Mayor, good morning. Thank you for coming on the program.
JOHN ANTARAMIAN: Good morning. Not a problem. Glad to be here.
ELLIOTT: There have been protesters in Kenosha's streets every night since the shooting, with violence and widespread damage earlier in the week, including two people killed by an armed civilian. Now President Trump is saying he is on his way there this week. How are you preparing for a presidential visit? And will that kind of attention be good or bad for Kenosha?
ANTARAMIAN: Well, realistically, from our perspective, our preference would've been for him not to be coming at this point in time. All presidents are always welcome, and campaign issues are always going on. But it would've been, I think, better had he waited for another time to come.
ELLIOTT: How were things overnight there?
ANTARAMIAN: Actually very peaceful. The Blake family was - had the vigil. They basically talked - the majority of them talking about peaceful protesting, which is exactly what they should be doing and exactly what the city of Kenosha appreciates happening. Peaceful protests are not a problem. Our biggest problem really did come from people coming from outside the area and causing a great deal of damage and destruction.
There is always a need for dialogue in these situations, and the community needs to have a very heart-to-heart talk with itself as to some of the issues that we do face. But it's not the situation I think that people perceive that the people in Kenosha are rioting and doing that. They are protesting and absolutely have every right to protest, and we support their ability to protest. We don't support the damage and destruction that people are doing. As I said, the majority of that, from what we've seen, has come from the outside. And so that is very discouraging.
Now the real issue is, how do we heal? How do we create the situation where we get an honest dialogue? I always tell people - my father used to always say, people always talk. The real issue is, is anyone listening? And I think that really is the key for us - is that we need to start listening to people and dealing with the issues that they see. And therefore, we will be a better community from it. We will come back from this stronger, and we will rebuild. And we will have a better conversation as to what we need to do. So that's...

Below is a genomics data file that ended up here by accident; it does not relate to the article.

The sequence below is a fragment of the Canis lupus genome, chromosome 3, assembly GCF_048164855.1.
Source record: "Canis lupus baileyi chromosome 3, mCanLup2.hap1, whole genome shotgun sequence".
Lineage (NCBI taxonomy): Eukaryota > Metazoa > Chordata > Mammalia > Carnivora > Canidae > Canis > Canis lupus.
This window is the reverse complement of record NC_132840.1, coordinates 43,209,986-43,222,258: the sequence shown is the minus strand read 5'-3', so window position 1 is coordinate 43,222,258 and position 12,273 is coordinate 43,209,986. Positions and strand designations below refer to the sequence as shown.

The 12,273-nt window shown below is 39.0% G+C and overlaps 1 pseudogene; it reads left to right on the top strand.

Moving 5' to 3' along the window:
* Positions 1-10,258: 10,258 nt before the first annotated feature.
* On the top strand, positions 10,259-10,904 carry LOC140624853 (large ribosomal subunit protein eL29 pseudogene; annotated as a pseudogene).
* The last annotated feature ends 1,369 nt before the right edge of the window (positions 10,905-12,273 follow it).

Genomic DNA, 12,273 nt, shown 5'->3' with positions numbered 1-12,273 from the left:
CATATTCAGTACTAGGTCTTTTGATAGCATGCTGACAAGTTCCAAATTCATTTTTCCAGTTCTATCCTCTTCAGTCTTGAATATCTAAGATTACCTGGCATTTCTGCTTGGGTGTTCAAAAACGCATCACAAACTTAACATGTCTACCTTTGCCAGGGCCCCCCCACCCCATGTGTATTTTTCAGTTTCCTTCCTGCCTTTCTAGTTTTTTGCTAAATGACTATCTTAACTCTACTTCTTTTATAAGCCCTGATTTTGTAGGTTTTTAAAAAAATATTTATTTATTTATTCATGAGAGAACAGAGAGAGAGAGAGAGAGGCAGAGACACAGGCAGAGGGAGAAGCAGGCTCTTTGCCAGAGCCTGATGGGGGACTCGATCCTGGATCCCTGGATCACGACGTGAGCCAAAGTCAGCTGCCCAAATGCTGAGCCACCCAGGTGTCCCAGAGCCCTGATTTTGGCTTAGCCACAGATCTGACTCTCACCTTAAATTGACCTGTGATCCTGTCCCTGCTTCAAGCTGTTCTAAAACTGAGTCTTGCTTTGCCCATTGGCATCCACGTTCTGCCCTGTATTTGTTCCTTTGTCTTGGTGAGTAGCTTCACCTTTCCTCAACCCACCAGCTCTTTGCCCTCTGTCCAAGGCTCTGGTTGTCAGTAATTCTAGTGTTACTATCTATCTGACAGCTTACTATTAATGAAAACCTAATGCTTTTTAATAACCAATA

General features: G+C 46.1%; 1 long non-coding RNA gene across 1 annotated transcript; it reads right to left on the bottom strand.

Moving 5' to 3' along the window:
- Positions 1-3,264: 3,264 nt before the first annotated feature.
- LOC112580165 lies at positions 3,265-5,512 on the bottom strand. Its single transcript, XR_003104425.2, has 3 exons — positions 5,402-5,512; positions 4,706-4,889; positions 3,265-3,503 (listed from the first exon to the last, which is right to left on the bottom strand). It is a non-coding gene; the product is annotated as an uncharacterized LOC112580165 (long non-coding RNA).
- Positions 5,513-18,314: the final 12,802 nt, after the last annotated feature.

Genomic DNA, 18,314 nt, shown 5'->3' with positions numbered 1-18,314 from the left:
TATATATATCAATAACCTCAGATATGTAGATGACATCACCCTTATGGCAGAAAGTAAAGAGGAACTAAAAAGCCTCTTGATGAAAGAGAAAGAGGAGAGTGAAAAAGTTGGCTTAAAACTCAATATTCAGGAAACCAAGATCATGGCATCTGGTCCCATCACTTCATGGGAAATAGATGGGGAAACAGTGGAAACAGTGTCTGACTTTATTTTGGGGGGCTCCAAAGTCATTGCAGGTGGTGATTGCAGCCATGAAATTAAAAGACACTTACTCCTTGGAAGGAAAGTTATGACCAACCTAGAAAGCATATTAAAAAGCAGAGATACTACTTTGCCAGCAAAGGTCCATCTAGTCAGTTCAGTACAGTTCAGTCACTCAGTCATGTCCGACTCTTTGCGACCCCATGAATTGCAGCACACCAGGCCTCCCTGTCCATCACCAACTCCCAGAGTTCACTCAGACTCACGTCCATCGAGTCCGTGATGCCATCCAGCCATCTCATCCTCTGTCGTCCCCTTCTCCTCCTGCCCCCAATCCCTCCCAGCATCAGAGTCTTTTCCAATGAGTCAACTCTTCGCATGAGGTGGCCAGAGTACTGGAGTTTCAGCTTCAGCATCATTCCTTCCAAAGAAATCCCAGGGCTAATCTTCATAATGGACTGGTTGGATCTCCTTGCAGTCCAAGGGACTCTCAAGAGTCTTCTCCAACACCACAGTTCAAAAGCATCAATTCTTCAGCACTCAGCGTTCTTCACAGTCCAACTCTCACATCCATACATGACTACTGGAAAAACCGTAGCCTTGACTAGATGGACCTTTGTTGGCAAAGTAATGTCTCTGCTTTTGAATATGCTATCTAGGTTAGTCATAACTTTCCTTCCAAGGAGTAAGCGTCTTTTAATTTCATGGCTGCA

ELLIOTT: I want to ask you now, if I could, a little bit about your police chief, Daniel Miskinis. He's been fielding some tough questions about why his officers didn't do anything to stop that armed civilian, Kyle Rittenhouse, after two protesters were shot dead and another wounded. He's been steadfast this week that his officers behaved properly, even as recently as Friday's press conference.
(SOUNDBITE OF PRESS CONFERENCE)
DANIEL MISKINIS: There was nothing to suggest that this person was involved in any criminal behavior. He continued. He made contact near the officer's door. And you can hear on the recording I heard that the officers were telling him to get out of the road. Clearly, they're not seeing him as a suspect or a threat of any kind.
ELLIOTT: Briefly - we have about 30 seconds left - is that how you understand the situation? And does the police chief have your confidence?
ANTARAMIAN: The police chief does have my confidence, and this is an issue that will be reviewed and looked at as to how this all occurred. But I think the other part of it is that you have to remember at the time that this was going on, officers were responding to shots fired all over the area. And I don't believe they understood at the time what was happening with actually someone down at the moment. So they were trying to do what they need to do.
However, I don't - you know, I was not there, and I'm not going to just sit here and say if we should've done it differently or not. We will look into the issue, and we will make a determination and make sure that whatever occurred was done correctly, number one, and number two, that if things like this happen, we need to make sure that they don't happen again.
ELLIOTT: Thank you so much. That's Kenosha Mayor John Antaramian.
Thank you for being with us.
ANTARAMIAN: Sure. Bye-bye. Transcript provided by NPR, Copyright NPR.